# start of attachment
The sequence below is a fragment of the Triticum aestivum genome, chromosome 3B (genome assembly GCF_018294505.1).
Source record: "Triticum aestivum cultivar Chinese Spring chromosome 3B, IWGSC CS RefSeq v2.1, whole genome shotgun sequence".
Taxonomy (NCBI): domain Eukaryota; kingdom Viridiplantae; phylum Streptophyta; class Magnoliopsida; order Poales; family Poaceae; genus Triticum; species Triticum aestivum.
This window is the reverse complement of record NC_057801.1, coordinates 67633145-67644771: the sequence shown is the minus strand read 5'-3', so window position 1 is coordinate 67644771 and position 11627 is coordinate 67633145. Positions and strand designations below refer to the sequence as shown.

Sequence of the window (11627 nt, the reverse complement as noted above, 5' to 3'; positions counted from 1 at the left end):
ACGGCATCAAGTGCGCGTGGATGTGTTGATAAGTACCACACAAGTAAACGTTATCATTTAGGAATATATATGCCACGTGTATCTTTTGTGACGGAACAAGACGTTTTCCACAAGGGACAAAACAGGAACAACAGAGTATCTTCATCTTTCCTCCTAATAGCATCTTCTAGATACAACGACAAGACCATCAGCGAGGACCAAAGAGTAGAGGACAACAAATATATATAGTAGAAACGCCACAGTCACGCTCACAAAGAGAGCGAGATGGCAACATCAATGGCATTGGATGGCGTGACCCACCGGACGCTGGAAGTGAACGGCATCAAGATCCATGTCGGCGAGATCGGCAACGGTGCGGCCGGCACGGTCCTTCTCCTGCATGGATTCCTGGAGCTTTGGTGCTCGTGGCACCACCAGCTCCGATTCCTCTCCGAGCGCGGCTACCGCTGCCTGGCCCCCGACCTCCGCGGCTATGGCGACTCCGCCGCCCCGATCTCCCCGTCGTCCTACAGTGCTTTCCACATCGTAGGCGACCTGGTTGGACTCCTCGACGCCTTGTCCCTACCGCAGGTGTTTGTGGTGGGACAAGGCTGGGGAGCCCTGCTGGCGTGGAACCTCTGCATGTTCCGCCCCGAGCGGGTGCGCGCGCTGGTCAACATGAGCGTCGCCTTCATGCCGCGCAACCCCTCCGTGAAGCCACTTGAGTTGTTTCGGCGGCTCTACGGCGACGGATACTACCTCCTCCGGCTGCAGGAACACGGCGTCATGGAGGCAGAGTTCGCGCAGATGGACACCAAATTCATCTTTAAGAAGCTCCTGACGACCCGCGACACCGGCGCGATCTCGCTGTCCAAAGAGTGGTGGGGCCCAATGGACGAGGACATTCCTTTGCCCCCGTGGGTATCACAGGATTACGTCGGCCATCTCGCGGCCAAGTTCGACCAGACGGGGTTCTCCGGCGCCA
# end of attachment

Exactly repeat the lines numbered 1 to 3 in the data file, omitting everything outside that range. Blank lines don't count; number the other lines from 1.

The sequence below is a fragment of the Triticum aestivum genome, chromosome 3B (genome assembly GCF_018294505.1).
Source record: "Triticum aestivum cultivar Chinese Spring chromosome 3B, IWGSC CS RefSeq v2.1, whole genome shotgun sequence".
Taxonomy (NCBI): domain Eukaryota; kingdom Viridiplantae; phylum Streptophyta; class Magnoliopsida; order Poales; family Poaceae; genus Triticum; species Triticum aestivum.